Blake Gopnik, the Washington Post's art critic, in Monday's edition wrote, "The time the average museumgoer spends looking at a work of art, as clocked one morning at the Hirshhorn: Well under 10 seconds."
He thought about how you'd spend three hours, 58 minutes watching "Hamlet," uncut; and noted that Beethoven's Ninth Symphony, performed briskly, clocks in at 66 minutes, 15 seconds.
He continued, "I decided to see what it would feel like to push the experience of a single picture as far as it could go."
- He wrote:
To add to the challenge -- the risks we critics run! -- I chose a spare abstract work: "Color Line" [above], painted in Washington in 1961 by Morris Louis and on view in an all-Louis room on the third floor.
It's a plain, unprimed vertical canvas, about seven feet tall, with nine soft-edged stripes -- midnight blue, orange-red, dull brown, orange-red again, forest green, yellow, more dark blue, dark olive, then yellow once again -- running from its very bottom almost to its top edge.
The picture kept me going for 2 hours 9 minutes.
Here are some points pulled from a minute-by-minute record of this marathon. (The guards clearly thought I was casing the joint. The longer I stayed, the more often they checked up on me.)
* * *
10:37: There are flubs in the picture: Wrinkles in the canvas, smudges on its pristine background, even a tiny curl of hair caught in the paint. That seems okay, even good. It helps fight the myth of the "perfect" masterpiece. Fine works of art are prone to the same imperfections as other man-made things. They're great despite their flaws, not because they don't have any.
10:46: The painting's upside down! Or rather, Louis chose to hang it so that it would push against its "natural" orientation. Its stripes look as though they have been made by letting paint flow "down" the canvas -- as it hung in the studio -- until it stopped short of the far edge. But by hanging the finished painting so the dripped stripes now run "up" the canvas, it stops being an obvious record of the action of its making, and becomes a more purely abstract composition.
The paintings of Louis's most important predecessors, such as Jackson Pollock, were all about leaving a record of an artist's dramatic actions. This picture rejects such "narrative" content.
10:51: It's pretty. It's remote and uninvolved in the outside world. You could even say that it reflects the "Brady Bunch" complacency of prosperous, postwar America. It would look good in a bourgeois dining room. So sue it.
10:57: As a composition, it's still surprisingly traditional. The stripe still reads as a figure on a background, about the height of a tall man. Its "foot" rests on the picture's bottom edge, with open "sky" around it and above its "head."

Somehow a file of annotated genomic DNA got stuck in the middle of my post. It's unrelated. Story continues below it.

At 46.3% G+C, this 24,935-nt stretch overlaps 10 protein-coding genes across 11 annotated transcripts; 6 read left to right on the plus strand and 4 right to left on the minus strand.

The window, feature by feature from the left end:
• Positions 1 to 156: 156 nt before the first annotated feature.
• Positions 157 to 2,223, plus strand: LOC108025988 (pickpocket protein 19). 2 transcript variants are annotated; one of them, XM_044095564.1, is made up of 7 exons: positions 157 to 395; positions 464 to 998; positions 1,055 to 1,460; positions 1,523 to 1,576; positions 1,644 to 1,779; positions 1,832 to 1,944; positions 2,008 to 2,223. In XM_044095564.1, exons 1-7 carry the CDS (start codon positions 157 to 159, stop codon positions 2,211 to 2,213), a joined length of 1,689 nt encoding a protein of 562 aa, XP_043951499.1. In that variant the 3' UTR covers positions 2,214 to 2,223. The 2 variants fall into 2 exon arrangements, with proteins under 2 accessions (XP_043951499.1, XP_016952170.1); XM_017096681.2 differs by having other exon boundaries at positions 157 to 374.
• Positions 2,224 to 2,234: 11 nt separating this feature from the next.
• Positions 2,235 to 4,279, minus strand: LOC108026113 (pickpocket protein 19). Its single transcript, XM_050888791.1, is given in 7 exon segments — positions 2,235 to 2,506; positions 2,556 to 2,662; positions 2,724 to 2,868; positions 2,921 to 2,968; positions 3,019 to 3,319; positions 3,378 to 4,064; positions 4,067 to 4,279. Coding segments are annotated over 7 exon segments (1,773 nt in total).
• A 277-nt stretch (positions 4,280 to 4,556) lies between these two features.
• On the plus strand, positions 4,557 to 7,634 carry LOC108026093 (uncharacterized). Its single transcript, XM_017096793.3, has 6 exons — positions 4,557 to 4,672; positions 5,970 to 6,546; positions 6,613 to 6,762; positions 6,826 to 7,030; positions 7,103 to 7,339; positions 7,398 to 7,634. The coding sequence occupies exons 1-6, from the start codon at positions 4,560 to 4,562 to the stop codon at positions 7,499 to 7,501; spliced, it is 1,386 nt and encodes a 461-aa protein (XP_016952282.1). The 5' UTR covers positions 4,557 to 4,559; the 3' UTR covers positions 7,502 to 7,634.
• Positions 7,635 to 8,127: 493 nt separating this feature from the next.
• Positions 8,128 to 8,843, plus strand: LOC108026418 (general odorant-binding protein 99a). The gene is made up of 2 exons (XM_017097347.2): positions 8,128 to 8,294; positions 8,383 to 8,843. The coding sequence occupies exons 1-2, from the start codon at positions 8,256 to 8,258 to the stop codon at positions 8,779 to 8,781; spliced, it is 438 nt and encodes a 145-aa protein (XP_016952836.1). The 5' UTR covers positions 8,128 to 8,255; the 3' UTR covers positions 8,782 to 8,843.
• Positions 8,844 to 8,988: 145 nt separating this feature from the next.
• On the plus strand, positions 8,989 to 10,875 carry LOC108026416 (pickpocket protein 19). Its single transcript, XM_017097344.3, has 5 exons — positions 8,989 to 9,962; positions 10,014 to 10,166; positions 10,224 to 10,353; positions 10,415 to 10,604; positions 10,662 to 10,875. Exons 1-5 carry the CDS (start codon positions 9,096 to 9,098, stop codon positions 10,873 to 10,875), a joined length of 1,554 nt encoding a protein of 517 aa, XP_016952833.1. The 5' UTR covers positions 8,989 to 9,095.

11:04: The plain canvas background that takes up so much of this picture is actually a pretty rare color in older works of art. You mostly find it in skin tones. White skin tones, that is. Louis was working in recently desegregated Washington: Could there be some sense that, unconsciously, his pictures stood on the Caucasian side of things? That they're part of an artistic tradition where pale, pinkish beige is a color of special note?
11:16: The midnight blue Louis used has a glistening surface, whereas his other paints are absolutely matte. It's that kind of subtle detail that makes the picture sing. You only really absorb what the picture's about, and how it works, if you give it time. The less there is in a picture, the more time it takes to "get" it properly.
11:34: Is this picture a kind of distillation of a single brush stroke? Does it represent, blow up and pull apart that basic artistic gesture -- the flick of color put down on a canvas ground?
12:08: The more you look at the picture, the harder it is to pin down precisely what visual experience you get from it. It generates so many weird afterimages and so much optical "buzz" that it's hard to say exactly what "there" there is, there.
12:46: A Hirshhorn docent brings a bunch of tourists to the Louis gallery -- one of the most important in the museum. She seems apologetic. She explains that it's the kind of work you don't talk about, because it has no "content." She says, "You either like it or you don't."
After two hours, I've still got things to say about this picture. If it weren't for an aching back, I'd stay awhile more. I guess I like it.
Spoon Coffee Mug
From the website:
- This clever, all-in-one design solves the eternal question of where to park your spoon post-stir.
Modern white glazed porcelain mug and spoon.
• Unique design keeps spoon handy
• Glazed white porcelain
• Dishwasher- and microwave-safe
• 7 oz.; 4"H
Don't say I didn't warn you that at $3.95 here
these will sell out in a New York minute.